Wednesday, September 28, 2016
Imagine a warehouse and your mind probably conjures up an image of row after row of shelves holding boxes and pallets. Some workers are probably milling around holding clipboards and taking notes, a forklift is at work and a few managers are overseeing everything. That image doesn't quite hold up in today's warehouses. Sure, there are still some warehouses that are heavily built around manual and paper-based processes, but the industry is overwhelmingly moving toward more automated and accelerated operations. Many include features such as drones that scan barcodes for inventories, robots that collect boxes off shelves and similar tools that automate many key tasks, freeing humans to focus on more value-related work.
This isn't a vision out of science fiction. Fully automated warehouses have been around for years, and we're reaching a point where implementing high levels of automation is no longer just for early adopters and industry giants, it is becoming more accessible. The rise of the Industry 4.0 movement is changing the way warehouses function, and a recent report from Deloitte said today's warehouses are looking more and more like distribution centers as digital and physical architectures intersect.
Digital technologies are increasingly important in today's warehouses.
Industry 4.0 and the warehouse
According to the news source, high-velocity operations are becoming the norm in warehouses, allowing facilities to handle as many goods as they typically deal with, but at lower costs. This change comes as automated warehouses are supplemented with an added layer of intelligence, something driven by Industry 4.0.
The idea of Industry 4.0 is ambitious, and one of the most high-reaching goals is to create an operational environment in which people and robots can work hand in hand. Robots are built to be strong and tough. They are given a task and will generally complete it without much awareness of their surroundings. Because of that, they have traditionally been either kept in cages or segregated entirely from humans to prevent any kind of risk. However, an added level of data distribution to robots can combine with sensors, monitoring systems, machine learning software and more advanced programming to make robots more suitable for work beside people.
The Deloitte report explained that traditional automated warehouses were limited by the fact that robots couldn't work alongside humans, leading to a high level of process and product standardization. Essentially, the tasks that robots needed to complete, including identifying and gathering items, had to be the same each time because they weren't intelligent enough to handle customization and nuance, and humans couldn't step in. With Industry 4.0, more advanced robots and higher degrees of data integration are allowing robots to not only receive more specific instructions and respond to the environment around them, but also work beside humans.
This integration between the intelligence of humans and speed and productivity of robots is coming together to allow warehouses to transform into distribution centers that don't just work faster, but also handle a wider range of tasks, including custom orders and similar sophisticated functions.
"Technological innovation creates an exciting image for warehouses moving forward."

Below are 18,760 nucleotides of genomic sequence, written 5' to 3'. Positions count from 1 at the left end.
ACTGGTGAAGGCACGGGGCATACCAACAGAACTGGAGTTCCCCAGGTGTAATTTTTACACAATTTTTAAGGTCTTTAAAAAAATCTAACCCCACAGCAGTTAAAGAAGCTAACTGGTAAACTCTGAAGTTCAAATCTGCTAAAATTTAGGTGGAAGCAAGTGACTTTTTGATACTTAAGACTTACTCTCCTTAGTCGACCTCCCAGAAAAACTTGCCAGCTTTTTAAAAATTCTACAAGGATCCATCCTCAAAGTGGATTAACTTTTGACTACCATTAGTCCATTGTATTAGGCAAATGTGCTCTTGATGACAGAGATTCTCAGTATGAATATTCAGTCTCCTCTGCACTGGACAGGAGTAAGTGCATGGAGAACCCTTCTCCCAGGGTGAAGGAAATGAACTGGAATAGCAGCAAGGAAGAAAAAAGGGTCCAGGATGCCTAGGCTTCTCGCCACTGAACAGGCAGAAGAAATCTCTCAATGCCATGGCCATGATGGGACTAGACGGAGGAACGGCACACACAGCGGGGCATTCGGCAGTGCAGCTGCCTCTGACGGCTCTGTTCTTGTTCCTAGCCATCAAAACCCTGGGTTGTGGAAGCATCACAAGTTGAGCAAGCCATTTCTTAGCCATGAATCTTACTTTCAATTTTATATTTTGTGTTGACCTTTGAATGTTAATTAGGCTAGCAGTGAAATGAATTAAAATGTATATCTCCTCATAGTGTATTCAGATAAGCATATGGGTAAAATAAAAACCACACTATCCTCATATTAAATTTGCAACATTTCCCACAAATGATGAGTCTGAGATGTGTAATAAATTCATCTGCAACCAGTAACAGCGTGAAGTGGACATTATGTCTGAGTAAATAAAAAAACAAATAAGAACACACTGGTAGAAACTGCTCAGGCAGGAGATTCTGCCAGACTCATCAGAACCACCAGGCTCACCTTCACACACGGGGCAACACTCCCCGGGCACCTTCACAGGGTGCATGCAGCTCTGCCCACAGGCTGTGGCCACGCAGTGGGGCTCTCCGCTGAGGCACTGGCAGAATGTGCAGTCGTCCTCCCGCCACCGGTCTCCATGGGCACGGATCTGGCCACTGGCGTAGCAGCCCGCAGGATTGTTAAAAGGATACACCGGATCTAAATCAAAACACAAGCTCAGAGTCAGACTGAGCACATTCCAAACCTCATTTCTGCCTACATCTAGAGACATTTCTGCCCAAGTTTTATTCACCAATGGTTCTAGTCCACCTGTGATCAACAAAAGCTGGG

The future of the warehouse
Technological innovation creates an exciting image for warehouses moving forward, and a study from Zebra Technologies found that industry leaders are buying in. Approximately 76 percent of those polled as part of the study said they expect to see an increase in the number of locations they ship to and the volume of items they are handling between now and 2020. Furthermore, advances in capabilities like serialization and location are also set to impact the sector, with 82 percent believing that the quantity of inbound items being barcoded will rise by 2020.
Preparing for this future
All of this innovation - robots and people working together, serialization allowing for more natural interactions and increased speed and volume within operations - is built around data. Robots need access to information so they'll know what they're supposed to do. Human workers need data so they can provide the layer of intelligence and refinement that robots lack. Strategic network upgrades play a critical role in getting information out to these groups in a timely and reliable fashion, and warehouse environments aren't exactly easy to wire. High shelves make Wi-Fi penetration spotty and long distances make copper cabling problematic. On top of all that, vibrations and similar conditions make traditional Ethernet systems too vulnerable to damage for a warehouse environment.
Using industrial Ethernet solutions in tandem with fiber-to-Ethernet media converters can empower warehouse operators to ease many of these challenges. The media converters allow for extended cable runs, making it easy to distribute the network throughout the entire facility. At the same time, industrial Ethernet switches can withstand the conditions within a warehouse and ensure reliable data transit even when equipment is exposed to adverse circumstances. The modern warehouse is built around data, and robust network solutions can help organizations stay up to speed.
Perle has over 516 models of Managed Industrial Ethernet Switches with the vast array of options including 10/100/1000 Ethernet, PoE, fiber and combo ports. Perle IDS Industrial-grade Ethernet Switches are ideal for the harsh environments found in industrial factory systems and outdoor applications.